Triathlon Across the USA: State #28 – Missouri
Columbia, Missouri; May 1, 2016 – University of Missouri at Columbia; TriZou Triathlon
The TriZou Triathlon, held at the University of Missouri at Columbia, was my Missouri triathlon and 28th state in our ‘Triathlon Across the USA’ adventure.
Planning the Missouri Triathlon
I started planning the Missouri triathlon during the summer of 2015. While sitting on our patio one summer afternoon, our daughter-in-law, Lindsey, informed me that she and our youngest son, Ben, wanted to do a second triathlon with me. Since Ben and Lindsey live in Nebraska, one option was to find a triathlon in Nebraska.
Another possibility was to find a triathlon in Missouri where Lindsey’s mother and husband live. Joy and I had been talking about visiting them for awhile, so we also looked for races near their home.
Through a search on Running in the USA, I learned about the TriZou Triathlon. This race was to be held at the University of Missouri at Columbia, also known as ‘Mizzou’, on May 1st of the next year.
Lindsey’s mom lives near Freeburg, Missouri, about one and one-half hours south of Columbia. Also, my uncle lives in Columbia about 20 minutes from Mizzou. Seemed like a good opportunity to combine a triathlon with family time.
Since I was looking for two spring and two fall triathlons for 2016, we agreed on TriZou. On November 7, 2015, I registered the three of us – Ben, Lindsey, and me – for the Missouri triathlon.
Travel to the ‘Show-Me’ State
Joy and I left our Minnesota home for Missouri around 1 p.m. on Thursday, April 28th. About 9-1/2 hours later, we arrived at Lindsey’s mother’s home south of Jefferson City, Missouri.
I have traveled for business and pleasure to Kansas City and St. Louis but do not recall having been in central Missouri before. I swear that if I ever knew that Jefferson City was the capital of Missouri, I had forgotten it.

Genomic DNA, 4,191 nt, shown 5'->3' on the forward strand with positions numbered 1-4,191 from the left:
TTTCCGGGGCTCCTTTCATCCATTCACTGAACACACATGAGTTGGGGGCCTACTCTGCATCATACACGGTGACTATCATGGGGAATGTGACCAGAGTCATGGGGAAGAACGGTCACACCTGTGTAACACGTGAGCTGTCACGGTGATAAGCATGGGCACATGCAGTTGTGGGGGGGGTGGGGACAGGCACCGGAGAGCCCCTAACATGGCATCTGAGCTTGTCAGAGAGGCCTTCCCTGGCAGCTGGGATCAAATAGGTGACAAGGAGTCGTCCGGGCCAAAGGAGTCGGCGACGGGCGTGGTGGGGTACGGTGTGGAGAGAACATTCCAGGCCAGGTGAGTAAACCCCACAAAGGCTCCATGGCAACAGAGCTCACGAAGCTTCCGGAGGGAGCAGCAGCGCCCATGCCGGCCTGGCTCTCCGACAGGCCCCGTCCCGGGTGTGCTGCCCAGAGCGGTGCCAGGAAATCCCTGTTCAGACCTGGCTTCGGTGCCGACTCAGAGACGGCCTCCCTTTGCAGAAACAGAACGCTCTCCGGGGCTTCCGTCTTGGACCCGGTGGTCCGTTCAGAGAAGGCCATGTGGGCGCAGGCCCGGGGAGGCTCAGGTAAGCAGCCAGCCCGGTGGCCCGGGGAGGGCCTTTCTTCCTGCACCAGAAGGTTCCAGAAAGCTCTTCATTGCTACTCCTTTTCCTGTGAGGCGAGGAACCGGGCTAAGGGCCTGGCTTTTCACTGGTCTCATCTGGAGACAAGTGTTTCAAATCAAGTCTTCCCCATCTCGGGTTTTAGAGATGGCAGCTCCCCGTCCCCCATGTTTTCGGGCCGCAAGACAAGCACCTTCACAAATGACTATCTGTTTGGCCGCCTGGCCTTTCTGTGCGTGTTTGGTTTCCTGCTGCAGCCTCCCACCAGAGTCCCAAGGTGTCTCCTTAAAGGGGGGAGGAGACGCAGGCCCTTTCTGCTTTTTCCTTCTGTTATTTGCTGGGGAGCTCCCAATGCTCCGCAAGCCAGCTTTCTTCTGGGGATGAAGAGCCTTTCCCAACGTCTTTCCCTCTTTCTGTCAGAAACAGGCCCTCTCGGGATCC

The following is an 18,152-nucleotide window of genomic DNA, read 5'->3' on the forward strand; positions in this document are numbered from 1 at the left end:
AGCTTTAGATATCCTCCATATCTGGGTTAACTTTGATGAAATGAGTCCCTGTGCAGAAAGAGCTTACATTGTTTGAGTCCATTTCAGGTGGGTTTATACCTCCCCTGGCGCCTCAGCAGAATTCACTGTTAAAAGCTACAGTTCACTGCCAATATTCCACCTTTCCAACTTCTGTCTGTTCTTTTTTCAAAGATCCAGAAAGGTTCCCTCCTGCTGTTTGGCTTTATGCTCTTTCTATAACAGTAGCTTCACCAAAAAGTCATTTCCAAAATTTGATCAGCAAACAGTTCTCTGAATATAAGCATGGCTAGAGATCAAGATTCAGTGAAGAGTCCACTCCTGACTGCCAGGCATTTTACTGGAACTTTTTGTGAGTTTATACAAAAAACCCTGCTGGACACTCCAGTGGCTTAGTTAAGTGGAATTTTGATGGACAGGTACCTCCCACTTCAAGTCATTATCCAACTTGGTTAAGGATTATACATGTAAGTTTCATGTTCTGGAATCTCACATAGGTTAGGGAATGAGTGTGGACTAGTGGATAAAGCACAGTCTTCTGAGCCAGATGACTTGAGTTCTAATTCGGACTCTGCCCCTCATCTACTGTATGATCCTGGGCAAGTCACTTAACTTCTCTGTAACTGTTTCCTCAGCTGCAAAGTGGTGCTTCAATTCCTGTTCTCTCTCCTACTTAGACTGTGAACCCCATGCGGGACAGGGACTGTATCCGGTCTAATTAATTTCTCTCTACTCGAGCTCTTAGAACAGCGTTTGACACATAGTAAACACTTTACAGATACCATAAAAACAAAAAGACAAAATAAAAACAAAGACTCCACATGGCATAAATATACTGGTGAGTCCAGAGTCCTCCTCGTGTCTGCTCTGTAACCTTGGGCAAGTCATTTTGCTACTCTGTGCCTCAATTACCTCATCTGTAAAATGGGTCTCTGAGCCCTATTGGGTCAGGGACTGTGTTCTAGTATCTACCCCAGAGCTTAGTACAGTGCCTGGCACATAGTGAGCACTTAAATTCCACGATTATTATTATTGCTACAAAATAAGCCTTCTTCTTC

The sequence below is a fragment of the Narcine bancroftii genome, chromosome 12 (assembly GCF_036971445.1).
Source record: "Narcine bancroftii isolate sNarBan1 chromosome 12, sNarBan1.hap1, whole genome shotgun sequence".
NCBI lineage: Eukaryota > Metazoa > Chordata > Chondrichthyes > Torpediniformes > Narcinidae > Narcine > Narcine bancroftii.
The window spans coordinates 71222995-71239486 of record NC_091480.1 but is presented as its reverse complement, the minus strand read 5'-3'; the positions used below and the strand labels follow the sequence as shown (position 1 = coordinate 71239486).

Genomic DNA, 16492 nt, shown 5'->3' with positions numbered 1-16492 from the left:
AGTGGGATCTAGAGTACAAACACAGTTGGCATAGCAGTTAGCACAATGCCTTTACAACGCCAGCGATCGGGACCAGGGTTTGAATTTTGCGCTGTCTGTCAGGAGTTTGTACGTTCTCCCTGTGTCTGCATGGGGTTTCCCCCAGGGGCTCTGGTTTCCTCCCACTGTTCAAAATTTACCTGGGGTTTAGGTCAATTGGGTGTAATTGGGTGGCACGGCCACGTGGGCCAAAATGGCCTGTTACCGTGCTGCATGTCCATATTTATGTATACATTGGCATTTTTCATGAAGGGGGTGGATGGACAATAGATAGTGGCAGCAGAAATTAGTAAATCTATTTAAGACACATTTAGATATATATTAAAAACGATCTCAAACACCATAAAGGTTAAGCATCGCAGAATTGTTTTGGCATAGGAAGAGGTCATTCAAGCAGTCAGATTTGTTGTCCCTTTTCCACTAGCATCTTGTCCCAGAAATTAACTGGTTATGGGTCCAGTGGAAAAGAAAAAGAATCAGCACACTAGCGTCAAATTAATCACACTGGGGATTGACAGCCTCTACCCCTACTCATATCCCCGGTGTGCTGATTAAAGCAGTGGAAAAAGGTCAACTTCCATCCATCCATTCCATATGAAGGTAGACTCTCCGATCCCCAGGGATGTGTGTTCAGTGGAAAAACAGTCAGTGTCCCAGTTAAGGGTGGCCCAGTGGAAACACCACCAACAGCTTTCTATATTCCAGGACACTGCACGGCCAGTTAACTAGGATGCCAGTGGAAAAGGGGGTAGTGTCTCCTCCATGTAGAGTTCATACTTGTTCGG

We were treated to real southern hospitality in a gorgeous area of the country. Their home, nestled in the hills of central Missouri, provided relaxation that is hard to beat.
However, almost immediately, I felt the effects of my allergies to tree pollen (itchy eyes, running nose). I have since been careful to avoid scheduling triathlons in states with high tree pollen counts during race days.
On Friday, Ben, Lindsey, and our two granddaughters, Mari Lyn and Anna Joy, joined us. We spent a lazy day chatting and exploring the farmyard and surrounding pasture. Later that day, we took advantage of being in the country to practice our shooting skills.
Visiting Columbia and Mizzou
On Saturday afternoon, Ben, Joy, and I traveled to Mizzou for the pre-race triathlon ritual of ‘packet pickup’. Here we received our race t-shirts and race numbers.
Due to ear infections that had been keeping Anna Joy (our youngest granddaughter) and Lindsey from sleeping over the past few days, Lindsey decided against taking part in the triathlon, choosing instead to stay with Anna. Of course, we agreed that this was the correct decision.
After picking up our race packets, we set out to drive the bike course. After a short while, we gave up as I realized that my map reading skills were lacking. I confirmed this on race day, when I learned we had been on the course for only a short distance.